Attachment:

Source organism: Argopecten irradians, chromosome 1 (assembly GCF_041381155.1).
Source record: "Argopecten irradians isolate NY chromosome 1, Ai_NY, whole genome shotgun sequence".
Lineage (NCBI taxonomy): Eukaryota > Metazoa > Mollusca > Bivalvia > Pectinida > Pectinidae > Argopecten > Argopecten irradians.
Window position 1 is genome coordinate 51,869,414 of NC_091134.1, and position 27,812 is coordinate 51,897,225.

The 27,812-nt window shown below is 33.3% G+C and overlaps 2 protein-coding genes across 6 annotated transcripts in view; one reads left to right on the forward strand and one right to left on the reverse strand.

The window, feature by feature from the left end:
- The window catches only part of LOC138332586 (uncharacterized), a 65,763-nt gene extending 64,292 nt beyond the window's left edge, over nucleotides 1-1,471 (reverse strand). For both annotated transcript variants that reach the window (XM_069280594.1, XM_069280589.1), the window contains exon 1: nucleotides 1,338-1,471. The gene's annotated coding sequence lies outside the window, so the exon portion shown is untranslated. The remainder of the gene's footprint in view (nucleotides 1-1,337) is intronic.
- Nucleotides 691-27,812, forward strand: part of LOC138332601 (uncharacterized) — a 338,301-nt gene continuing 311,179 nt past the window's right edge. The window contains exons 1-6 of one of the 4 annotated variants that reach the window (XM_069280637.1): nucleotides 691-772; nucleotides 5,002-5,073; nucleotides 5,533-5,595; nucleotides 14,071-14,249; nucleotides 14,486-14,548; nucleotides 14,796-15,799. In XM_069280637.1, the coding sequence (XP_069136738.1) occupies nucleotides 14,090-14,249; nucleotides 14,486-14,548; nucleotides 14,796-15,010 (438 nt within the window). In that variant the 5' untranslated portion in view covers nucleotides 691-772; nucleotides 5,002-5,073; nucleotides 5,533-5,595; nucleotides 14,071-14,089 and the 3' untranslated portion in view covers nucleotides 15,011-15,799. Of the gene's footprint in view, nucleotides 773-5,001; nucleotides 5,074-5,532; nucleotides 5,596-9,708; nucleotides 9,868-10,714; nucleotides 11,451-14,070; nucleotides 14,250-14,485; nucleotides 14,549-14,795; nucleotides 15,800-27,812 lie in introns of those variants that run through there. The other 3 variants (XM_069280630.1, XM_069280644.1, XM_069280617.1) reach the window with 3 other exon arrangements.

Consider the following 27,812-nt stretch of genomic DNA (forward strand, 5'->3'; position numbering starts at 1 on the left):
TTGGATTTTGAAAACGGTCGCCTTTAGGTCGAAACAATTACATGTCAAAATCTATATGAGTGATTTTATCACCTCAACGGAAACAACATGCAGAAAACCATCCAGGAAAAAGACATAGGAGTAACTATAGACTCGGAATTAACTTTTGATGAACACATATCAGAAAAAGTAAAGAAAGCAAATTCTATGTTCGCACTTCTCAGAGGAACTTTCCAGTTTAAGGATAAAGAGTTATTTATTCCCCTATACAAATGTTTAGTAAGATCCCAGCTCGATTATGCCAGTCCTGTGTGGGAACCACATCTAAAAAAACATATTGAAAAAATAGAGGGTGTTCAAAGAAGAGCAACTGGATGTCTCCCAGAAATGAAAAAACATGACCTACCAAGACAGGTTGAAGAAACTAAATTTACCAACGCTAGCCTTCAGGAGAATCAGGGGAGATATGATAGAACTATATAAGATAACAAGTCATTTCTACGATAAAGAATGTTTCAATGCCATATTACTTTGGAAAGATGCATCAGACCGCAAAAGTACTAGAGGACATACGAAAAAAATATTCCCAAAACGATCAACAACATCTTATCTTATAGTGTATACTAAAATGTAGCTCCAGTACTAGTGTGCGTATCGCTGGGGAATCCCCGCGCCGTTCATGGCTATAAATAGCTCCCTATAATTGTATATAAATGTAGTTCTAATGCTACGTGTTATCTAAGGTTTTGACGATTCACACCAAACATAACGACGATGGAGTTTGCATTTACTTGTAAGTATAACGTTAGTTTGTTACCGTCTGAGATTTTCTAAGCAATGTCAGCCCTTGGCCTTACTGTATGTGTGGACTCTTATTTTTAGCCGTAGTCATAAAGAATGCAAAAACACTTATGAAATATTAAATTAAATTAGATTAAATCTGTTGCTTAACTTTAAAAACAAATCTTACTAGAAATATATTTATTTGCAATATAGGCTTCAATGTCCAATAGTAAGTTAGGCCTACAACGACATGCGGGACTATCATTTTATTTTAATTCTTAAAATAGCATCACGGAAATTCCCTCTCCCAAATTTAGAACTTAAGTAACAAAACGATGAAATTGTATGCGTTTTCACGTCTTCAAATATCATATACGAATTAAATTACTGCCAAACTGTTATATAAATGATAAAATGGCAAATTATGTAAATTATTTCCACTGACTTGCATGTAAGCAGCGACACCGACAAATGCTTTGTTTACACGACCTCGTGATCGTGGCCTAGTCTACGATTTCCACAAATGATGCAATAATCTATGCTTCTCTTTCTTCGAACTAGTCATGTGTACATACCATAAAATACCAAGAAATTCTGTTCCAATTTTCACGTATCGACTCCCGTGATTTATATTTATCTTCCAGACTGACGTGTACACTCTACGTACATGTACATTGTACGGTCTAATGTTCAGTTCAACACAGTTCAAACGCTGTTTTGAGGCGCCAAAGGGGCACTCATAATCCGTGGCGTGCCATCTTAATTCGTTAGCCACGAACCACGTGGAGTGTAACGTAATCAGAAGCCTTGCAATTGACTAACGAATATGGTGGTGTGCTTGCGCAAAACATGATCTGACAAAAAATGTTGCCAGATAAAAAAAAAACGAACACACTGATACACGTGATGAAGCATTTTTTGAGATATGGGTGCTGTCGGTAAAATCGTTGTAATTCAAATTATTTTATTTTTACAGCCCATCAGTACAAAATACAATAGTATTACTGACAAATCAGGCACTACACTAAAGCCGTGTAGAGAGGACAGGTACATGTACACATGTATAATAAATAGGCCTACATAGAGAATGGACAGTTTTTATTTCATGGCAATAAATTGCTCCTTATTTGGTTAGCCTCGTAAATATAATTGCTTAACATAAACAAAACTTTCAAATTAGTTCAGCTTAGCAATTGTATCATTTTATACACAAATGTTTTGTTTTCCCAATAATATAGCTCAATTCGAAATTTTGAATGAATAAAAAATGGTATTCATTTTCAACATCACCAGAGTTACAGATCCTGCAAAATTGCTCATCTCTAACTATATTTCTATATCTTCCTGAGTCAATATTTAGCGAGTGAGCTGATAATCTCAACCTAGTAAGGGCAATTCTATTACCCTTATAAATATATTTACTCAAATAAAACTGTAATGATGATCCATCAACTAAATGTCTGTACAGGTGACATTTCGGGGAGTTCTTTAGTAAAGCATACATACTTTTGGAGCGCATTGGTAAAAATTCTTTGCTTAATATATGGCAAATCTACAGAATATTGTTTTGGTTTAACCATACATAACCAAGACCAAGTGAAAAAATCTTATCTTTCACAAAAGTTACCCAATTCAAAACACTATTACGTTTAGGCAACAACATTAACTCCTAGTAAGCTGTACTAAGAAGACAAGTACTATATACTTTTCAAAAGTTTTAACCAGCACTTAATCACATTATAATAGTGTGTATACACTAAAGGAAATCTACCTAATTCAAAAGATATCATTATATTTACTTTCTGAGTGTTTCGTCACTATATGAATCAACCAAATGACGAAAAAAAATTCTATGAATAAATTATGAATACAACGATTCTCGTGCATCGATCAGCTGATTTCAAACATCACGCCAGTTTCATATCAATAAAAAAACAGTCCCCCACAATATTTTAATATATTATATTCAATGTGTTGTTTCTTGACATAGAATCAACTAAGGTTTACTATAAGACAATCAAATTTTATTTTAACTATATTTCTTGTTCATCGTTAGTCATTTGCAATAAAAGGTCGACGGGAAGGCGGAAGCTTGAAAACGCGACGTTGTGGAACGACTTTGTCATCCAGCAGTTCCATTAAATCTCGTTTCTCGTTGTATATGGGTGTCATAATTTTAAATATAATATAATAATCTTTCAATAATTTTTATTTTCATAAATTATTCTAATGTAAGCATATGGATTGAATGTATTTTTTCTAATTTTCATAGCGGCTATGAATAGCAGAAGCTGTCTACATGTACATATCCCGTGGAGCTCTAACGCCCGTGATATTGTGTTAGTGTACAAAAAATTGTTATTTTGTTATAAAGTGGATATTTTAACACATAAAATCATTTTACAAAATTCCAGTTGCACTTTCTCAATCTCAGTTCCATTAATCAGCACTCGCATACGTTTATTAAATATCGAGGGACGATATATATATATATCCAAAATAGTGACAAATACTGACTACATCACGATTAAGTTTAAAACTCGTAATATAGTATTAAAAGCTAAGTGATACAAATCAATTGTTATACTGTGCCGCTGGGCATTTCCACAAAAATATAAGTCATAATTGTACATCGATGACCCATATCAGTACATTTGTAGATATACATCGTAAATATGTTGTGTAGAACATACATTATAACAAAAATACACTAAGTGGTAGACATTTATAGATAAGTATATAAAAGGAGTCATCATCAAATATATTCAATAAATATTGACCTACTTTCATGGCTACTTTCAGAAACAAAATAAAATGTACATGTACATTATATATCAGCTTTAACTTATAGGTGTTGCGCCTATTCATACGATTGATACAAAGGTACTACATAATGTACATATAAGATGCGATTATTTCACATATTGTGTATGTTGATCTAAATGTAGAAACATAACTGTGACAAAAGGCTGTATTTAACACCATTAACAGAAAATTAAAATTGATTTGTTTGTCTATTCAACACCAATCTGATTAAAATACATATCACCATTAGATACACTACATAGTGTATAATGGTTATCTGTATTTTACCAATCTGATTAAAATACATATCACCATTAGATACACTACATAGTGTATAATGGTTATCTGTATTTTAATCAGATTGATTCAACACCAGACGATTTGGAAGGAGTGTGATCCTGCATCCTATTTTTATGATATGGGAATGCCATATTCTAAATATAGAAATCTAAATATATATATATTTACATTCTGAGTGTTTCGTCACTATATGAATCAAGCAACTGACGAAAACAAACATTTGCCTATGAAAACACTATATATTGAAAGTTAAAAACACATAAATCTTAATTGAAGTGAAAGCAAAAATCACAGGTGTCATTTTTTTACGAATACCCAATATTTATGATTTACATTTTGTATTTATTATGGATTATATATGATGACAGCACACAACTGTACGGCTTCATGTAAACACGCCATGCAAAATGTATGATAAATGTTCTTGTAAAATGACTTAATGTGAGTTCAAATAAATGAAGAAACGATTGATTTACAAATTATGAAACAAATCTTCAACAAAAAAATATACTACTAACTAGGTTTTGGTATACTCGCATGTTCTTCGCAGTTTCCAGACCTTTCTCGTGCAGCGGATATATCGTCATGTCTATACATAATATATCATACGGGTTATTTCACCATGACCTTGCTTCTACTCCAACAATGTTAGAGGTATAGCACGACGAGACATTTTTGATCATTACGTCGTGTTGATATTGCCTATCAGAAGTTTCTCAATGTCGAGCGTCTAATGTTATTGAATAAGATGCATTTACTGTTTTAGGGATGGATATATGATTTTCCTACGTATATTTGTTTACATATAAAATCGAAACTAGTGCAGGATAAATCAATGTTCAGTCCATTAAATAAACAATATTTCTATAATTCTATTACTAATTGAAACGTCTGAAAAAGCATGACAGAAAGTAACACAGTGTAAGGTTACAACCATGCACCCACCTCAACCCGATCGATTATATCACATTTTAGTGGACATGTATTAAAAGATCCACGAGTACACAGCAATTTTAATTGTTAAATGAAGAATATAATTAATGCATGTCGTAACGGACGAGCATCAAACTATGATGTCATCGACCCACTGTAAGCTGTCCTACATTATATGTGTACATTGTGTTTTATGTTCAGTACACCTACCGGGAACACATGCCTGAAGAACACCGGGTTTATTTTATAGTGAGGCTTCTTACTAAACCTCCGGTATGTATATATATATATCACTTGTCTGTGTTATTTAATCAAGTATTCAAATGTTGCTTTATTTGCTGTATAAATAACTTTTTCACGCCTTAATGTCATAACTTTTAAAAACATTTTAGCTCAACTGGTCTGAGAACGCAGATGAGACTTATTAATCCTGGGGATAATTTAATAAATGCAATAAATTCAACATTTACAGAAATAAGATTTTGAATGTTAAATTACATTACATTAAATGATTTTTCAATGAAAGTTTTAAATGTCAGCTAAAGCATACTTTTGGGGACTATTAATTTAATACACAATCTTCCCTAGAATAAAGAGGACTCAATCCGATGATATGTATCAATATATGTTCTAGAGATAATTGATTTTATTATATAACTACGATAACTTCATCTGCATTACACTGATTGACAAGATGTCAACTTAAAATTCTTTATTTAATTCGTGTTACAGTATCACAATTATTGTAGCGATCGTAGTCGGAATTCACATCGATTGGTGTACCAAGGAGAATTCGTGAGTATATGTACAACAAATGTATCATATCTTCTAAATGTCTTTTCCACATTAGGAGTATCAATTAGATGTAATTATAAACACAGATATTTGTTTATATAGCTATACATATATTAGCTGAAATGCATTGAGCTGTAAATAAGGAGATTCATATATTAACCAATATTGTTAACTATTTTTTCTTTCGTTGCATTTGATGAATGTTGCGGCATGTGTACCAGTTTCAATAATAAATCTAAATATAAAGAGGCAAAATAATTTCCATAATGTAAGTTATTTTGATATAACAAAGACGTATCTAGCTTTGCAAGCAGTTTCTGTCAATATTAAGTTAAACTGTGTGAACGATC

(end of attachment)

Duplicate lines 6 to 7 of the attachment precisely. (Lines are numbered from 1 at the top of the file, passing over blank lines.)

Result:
The window, feature by feature from the left end:
- The window catches only part of LOC138332586 (uncharacterized), a 65,763-nt gene extending 64,292 nt beyond the window's left edge, over nucleotides 1-1,471 (reverse strand). For both annotated transcript variants that reach the window (XM_069280594.1, XM_069280589.1), the window contains exon 1: nucleotides 1,338-1,471. The gene's annotated coding sequence lies outside the window, so the exon portion shown is untranslated. The remainder of the gene's footprint in view (nucleotides 1-1,337) is intronic.